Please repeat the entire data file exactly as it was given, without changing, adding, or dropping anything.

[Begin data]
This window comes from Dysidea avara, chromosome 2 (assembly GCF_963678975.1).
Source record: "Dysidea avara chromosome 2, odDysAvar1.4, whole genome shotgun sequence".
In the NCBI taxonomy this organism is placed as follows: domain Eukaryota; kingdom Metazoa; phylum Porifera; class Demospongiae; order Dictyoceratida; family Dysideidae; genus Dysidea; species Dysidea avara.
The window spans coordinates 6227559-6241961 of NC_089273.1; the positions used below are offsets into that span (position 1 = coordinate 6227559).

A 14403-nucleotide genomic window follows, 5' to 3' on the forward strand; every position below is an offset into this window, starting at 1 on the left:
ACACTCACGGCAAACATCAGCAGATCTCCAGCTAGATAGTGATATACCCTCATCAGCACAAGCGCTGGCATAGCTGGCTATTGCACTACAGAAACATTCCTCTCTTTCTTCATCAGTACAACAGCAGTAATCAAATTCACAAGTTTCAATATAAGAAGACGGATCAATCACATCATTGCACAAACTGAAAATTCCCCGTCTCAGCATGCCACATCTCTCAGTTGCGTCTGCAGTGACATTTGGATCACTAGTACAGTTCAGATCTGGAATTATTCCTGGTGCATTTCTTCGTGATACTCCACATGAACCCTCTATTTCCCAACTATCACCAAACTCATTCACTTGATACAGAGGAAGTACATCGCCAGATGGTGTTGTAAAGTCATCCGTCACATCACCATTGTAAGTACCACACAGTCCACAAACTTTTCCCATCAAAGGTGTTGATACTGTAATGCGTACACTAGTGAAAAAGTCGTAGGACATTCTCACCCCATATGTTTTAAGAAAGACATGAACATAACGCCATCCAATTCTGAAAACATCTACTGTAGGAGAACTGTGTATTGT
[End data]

This window comes from Dysidea avara, chromosome 2 (assembly GCF_963678975.1).
Source record: "Dysidea avara chromosome 2, odDysAvar1.4, whole genome shotgun sequence".
In the NCBI taxonomy this organism is placed as follows: domain Eukaryota; kingdom Metazoa; phylum Porifera; class Demospongiae; order Dictyoceratida; family Dysideidae; genus Dysidea; species Dysidea avara.
The window spans coordinates 6227559-6241961 of NC_089273.1; the positions used below are offsets into that span (position 1 = coordinate 6227559).

A 14403-nucleotide genomic window follows, 5' to 3' on the forward strand; every position below is an offset into this window, starting at 1 on the left:
ACACTCACGGCAAACATCAGCAGATCTCCAGCTAGATAGTGATATACCCTCATCAGCACAAGCGCTGGCATAGCTGGCTATTGCACTACAGAAACATTCCTCTCTTTCTTCATCAGTACAACAGCAGTAATCAAATTCACAAGTTTCAATATAAGAAGACGGATCAATCACATCATTGCACAAACTGAAAATTCCCCGTCTCAGCATGCCACATCTCTCAGTTGCGTCTGCAGTGACATTTGGATCACTAGTACAGTTCAGATCTGGAATTATTCCTGGTGCATTTCTTCGTGATACTCCACATGAACCCTCTATTTCCCAACTATCACCAAACTCATTCACTTGATACAGAGGAAGTACATCGCCAGATGGTGTTGTAAAGTCATCCGTCACATCACCATTGTAAGTACCACACAGTCCACAAACTTTTCCCATCAAAGGTGTTGATACTGTAATGCGTACACTAGTGAAAAAGTCGTAGGACATTCTCACCCCATATGTTTTAAGAAAGACATGAACATAACGCCATCCAATTCTGAAAACATCTACTGTAGGAGAACTGTGTATTGT